The rural roadsides of Ticino are peppered with small open chapels that are dedicated to minor saints, or local folk heroes who hope to be sainted. Like Lorenzo di Lago, who was venerated for his abstinence. He never ordered dessert though it was usually included in the price of his meals.
While I was in Ticino, I stayed at The Villa Principe Leopoldo, a five-star hotel and member of The Relais and Chateaux Group. It's named after Prince Frederic Leopoldo, a descendant of one of the great families that ruled the German empire when it was first formed in 1871.
The house was built in the late 1800s as a summer residence for Prince Leopoldo's father and the prince lived here until he died in 1931. The villa remained a private home for European aristocracy until 1986 when it was turned into a hotel. Fortunately, the villa has lost none of its royal charm.
The villa is located on top of a hill with a fantastic view of Lake Lugano, the nearby mountains, and the Alps, a view which you can take from poolside. Under the direction of General Manager, Maurice Urech, who was named European Hotel Manager of the Year, it's become one of the most respected properties in Europe.
Executive Chef is Dario Ranza. The kitchen specializes in traditional Mediterranean recipes like octopus salad with potatoes, and steamed sea bass with tomato and parsley oil. The wines come from the villa's excellent and extensive cellar. In the evening, the Collina d’Oro Bar has live music and serves its signature drink, which is Campari and ice, shaken not stirred, and quickly poured into a martini glass. The villa has 37 spacious and elegant rooms with private terraces overlooking Lake Lugano. Across the street is a building known as the Residence. Forty-one more rooms with restful views of the garden and the park, and a second pool. The city of Lugano was built on the edge of a bay facing two mountains that rise out of a lake. The warmth of the sun and the restful beauty of the surrounding Alps have made it a health resort and tourist attraction for hundreds of years. People call it "the Rio of the Old World."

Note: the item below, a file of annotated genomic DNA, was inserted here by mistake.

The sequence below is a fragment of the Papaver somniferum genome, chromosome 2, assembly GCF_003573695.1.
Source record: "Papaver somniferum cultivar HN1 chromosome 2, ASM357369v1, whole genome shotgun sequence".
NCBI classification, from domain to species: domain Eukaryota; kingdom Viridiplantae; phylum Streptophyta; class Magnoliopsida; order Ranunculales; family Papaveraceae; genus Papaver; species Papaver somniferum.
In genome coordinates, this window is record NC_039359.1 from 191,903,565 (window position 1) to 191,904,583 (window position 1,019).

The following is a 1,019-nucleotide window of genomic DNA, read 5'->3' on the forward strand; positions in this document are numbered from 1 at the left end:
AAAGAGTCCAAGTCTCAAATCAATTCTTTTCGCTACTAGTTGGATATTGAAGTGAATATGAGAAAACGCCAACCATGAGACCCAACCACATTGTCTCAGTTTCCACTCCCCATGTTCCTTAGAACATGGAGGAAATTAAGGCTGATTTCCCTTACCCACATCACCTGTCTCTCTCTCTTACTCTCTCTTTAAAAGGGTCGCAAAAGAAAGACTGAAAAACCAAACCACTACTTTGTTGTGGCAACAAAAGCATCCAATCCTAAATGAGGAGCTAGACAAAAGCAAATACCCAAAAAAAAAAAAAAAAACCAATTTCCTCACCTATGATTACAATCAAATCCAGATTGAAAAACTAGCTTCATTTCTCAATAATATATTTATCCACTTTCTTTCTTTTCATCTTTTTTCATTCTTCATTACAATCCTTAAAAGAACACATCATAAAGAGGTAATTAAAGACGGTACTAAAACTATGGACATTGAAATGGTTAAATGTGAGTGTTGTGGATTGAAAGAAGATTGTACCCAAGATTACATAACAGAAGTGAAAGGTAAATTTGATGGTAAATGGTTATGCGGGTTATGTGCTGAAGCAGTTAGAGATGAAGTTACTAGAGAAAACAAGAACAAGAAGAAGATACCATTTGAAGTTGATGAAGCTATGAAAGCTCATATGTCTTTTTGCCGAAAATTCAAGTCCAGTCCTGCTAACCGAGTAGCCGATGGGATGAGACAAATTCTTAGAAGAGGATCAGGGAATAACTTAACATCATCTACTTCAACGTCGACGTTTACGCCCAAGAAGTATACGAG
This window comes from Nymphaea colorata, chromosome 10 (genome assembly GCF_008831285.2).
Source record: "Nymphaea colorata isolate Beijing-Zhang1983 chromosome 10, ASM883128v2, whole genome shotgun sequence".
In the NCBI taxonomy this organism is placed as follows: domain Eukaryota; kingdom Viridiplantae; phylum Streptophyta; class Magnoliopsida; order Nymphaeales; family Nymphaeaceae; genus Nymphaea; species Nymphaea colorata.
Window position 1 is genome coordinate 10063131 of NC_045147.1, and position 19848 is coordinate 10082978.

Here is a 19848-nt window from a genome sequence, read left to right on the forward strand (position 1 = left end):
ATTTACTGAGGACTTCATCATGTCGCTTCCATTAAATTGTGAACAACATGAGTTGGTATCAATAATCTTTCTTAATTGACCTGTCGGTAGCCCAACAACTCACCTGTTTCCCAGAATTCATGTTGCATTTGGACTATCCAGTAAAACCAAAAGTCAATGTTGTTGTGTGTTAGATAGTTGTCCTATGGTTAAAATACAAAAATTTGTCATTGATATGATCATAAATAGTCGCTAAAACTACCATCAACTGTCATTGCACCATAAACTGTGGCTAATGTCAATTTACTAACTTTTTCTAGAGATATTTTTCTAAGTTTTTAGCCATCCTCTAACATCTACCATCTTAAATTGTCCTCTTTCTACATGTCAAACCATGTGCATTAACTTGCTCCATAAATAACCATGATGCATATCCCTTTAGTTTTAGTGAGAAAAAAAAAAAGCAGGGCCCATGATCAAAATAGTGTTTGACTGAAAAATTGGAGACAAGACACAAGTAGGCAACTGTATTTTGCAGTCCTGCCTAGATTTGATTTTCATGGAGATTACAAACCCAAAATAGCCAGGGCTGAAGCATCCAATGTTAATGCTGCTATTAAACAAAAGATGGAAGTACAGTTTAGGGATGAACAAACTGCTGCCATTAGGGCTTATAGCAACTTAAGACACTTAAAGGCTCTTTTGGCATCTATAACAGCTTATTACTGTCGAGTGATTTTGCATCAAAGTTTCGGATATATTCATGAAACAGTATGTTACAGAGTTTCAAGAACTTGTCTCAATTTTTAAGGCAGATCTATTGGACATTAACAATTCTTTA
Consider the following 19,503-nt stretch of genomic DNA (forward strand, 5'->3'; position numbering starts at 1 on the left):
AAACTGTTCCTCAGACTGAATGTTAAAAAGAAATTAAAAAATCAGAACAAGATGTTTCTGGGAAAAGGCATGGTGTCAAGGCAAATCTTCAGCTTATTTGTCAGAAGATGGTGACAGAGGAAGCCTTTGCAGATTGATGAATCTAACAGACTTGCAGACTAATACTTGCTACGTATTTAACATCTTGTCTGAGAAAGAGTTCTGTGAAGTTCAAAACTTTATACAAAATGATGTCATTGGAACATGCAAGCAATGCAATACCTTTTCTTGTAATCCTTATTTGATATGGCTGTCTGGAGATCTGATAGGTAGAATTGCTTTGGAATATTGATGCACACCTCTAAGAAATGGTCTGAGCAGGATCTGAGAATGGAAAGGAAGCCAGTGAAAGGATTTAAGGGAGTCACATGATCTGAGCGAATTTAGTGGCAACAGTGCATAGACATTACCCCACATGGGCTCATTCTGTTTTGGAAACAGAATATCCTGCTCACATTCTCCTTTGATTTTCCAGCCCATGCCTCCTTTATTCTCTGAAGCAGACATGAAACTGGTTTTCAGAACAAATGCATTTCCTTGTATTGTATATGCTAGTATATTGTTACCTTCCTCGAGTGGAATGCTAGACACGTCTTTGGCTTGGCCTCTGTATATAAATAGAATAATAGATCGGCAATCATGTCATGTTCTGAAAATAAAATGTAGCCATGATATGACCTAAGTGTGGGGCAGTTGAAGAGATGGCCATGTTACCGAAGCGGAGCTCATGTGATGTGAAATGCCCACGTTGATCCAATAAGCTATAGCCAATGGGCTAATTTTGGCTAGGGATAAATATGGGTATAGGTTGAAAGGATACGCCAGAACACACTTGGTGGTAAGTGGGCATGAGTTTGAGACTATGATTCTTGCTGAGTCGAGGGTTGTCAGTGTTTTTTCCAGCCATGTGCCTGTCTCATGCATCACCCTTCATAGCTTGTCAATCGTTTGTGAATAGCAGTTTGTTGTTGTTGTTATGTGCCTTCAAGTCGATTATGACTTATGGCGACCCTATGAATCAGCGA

The best time to walk Lugano is first thing in the morning. Start along on the lakefront promenade and watch the sun rise over the mountains. Then turn into the old city, a pedestrian area, with many small shops.
At the end of the street is the Church of Santa Maria, a former Franciscan monastery, it was built on the lakefront in 1499. Inside is the most famous Renaissance fresco in Switzerland ... a majestic and expressive presentation of the Passion of Christ. Just down the block is the Piazza della Riforma. The Piazza is a large square lined with cafes. And on one side, the town hall, which was built on a slightly shifting foundation.
BURT WOLF ON CAMERA: And like the Leaning Tower of Pisa, it leans a little more each year. And like most political institutions, depending on where you stand, it leans a little bit to the right ... and at the same time, a little bit to the left.
And while you're in the neighborhood, stop into Gabbani. In 1937, Domenico and Juliet Gabbani opened a small delicatessen and butcher shop. In the seventies, their son Lino took over the business and started adding additional shops. Today there are six stores. Gabbani is a good place to taste Ticino. Through most of their history, the Ticinese were mountain people and their cooking resembles that of the Piedmont in Italy.